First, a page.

Load Testing with Cyrex Swarm
27 May 2021
When it comes to load testing, you’ve only got a few options. Do it yourself, hire a company to do it for you, or skip it and hope it works out.
The first one costs significant development time and resources. The second costs resources and is limited by the number of virtual machines they can run. And the third, well, is a recipe for a bad time. With Cyrex, we offer a nearly limitless headless solution deployed on a cloud provider to meet whatever user needs you’re expecting and more.
What is Load Testing?
We actually discussed load testing in our previous blog 'Cyrex Load Testing: Is Your Game Ready for Success'. Here, you can deep dive into the whys, what’s, and how’s of our load testing service.
To give a quick summary, load testing is a test scenario in which you see how much your servers can take before struggling or crashing. This can often be done by stress testing, which is effectively a controlled Direct Denial of Service (DDoS) attack. A flooding of packets sent en masse to push a server to the limit.
A load test is more about resilience, discovering not just where a system struggles but also how it handles incoming traffic. The main difference is a load test simulates user behaviour, rather than just a flood of connections.
When would you do a Load Test?
The answer to this links into the ‘do it yourself’ load testing option. The main time to really do a load test is just before launch. Once the game or application is ready to go, you have to prepare for the inevitable flood of users upon launch. They’re also done before large events or before releasing new content.
Should the developers or IT staff look to handle load testing personally, it requires an investment of development time and resources. While creating virtual machines to conduct the testing isn’t difficult, the process of coding each machines’ interaction is extremely tough for time and resources.
In addition, on launch day, you need to ensure your servers scale correctly with the required usage. At Cyrex, we offer dynamic load testing which includes the scalability and growth potential of your servers. The value of this is knowing that your server can go from zero players to one hundred thousand in half an hour. And if you don’t reach one hundred thousand, you aren’t stuck paying for unused server capacity.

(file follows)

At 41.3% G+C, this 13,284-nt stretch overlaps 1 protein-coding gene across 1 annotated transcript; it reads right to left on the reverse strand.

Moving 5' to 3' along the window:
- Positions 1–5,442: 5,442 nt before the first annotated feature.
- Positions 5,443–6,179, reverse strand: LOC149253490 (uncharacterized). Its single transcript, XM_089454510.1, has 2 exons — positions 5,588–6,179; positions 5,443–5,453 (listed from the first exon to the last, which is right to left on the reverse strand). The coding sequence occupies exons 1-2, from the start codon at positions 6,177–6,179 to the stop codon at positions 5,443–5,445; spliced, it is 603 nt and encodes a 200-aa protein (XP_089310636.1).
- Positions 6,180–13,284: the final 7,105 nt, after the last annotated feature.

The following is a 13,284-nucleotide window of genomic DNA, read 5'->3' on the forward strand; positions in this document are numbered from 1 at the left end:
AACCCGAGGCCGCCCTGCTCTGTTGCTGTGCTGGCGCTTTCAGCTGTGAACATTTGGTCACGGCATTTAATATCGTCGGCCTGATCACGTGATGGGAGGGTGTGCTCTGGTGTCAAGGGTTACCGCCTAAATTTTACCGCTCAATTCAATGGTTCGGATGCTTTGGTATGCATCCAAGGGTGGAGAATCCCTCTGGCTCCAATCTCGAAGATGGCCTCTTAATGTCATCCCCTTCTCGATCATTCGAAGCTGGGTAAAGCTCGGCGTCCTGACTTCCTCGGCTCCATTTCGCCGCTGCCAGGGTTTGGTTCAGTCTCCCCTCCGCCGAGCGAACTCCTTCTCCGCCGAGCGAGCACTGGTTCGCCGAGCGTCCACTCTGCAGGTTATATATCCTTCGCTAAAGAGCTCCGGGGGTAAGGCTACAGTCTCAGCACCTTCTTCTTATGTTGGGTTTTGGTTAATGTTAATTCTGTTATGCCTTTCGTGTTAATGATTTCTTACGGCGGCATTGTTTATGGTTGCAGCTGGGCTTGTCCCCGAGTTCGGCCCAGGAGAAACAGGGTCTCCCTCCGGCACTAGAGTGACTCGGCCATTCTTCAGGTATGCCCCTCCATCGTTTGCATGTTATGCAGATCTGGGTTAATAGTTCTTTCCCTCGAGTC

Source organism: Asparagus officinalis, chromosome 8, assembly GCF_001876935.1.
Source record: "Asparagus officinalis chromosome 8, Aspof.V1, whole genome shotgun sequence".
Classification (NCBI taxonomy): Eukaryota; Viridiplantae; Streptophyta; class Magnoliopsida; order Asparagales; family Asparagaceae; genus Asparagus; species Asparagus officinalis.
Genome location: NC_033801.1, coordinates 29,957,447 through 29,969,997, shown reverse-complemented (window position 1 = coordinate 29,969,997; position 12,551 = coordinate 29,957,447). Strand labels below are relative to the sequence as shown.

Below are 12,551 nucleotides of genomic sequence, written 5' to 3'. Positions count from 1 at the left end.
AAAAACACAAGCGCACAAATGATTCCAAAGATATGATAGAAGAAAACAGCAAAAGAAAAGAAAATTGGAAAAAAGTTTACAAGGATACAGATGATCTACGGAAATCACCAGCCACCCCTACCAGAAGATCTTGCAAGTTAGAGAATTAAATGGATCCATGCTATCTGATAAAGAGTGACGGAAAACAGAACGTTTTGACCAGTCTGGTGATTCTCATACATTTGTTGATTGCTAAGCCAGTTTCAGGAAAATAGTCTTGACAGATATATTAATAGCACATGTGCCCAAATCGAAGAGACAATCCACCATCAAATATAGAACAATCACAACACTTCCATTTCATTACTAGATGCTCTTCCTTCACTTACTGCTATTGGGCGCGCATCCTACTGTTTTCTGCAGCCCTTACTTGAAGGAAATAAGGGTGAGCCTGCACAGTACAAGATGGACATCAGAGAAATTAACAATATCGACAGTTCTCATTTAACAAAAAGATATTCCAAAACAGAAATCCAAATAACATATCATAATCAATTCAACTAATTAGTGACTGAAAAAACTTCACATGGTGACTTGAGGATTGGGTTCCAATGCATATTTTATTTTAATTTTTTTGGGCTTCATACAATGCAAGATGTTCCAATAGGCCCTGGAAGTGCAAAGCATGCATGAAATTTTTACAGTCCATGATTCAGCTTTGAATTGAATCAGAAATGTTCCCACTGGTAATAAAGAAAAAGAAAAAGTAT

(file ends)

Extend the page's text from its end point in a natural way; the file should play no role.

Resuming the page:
What’s different about Cyrex’ Load Testing?
Firstly, the tool we use. Like our proprietary tool, the Cyrex Protoceptor, which emulates a Man in the Middle attack we have developed our own unique tool for load testing. The Cyrex Swarm, a fully headless solution that can be deployed at any scale on a cloud service. While Cyrex Swarm is capable of testing any application, it works best with game clients.
Many load tests use similar methods, a semi-headless solution in which the game is mostly rendered except for graphics. But this still requires a tremendous amount of RAM and CPU. Instead, Cyrex Swarm can integrate networking services related to common frameworks, such as Unreal Engine Networking, Photon Bolt, and any custom protocol. This ensures a tight overlap between security and load testing. In addition, due to the network integration, we are running no visual client – ensuring that the load required on our end is reduced significantly.
How does Cyrex Swarm work?
Simply put, it’s a fully headless solution that interacts directly with your service on any scale you require. More in-depth, it saves you time and resources. Aside from the RAM and CPU requirements to run a significant load test, it also requires developers to code for the interactions you need tested. This will take a chunk of time to do, all while counting down to launch.
The Swarm allows us to create small scripts for each and every protocol required. They are lightweight scripts that talk directly to the server. Everything from user/player movements and interactions, to authentication, purchases, and searches. The lightweight nature means we can deploy any number of them on a large scale.
The issue with a lot of load tests is meeting bottlenecks. The main one will always be the network, and therefore we use entirely cloud-based testing. On our current cloud provider, each virtual machine has its own IP and network interface. Using this, we can deploy one thousand virtual users on a single virtual machine. Each interacting as users would, giving a realistic result of load testing. We can grow and expand to any size you may need and leave the bottleneck forgotten in the wind.
We see too many games and applications which crash on their big launch. As soon as the rush of users eager to access begins, time and time again it all shuts down. Proper load testing can help you withstand that day one rush. The launch is a key time for most, and a bad launch can mean losing valuable time and user faith.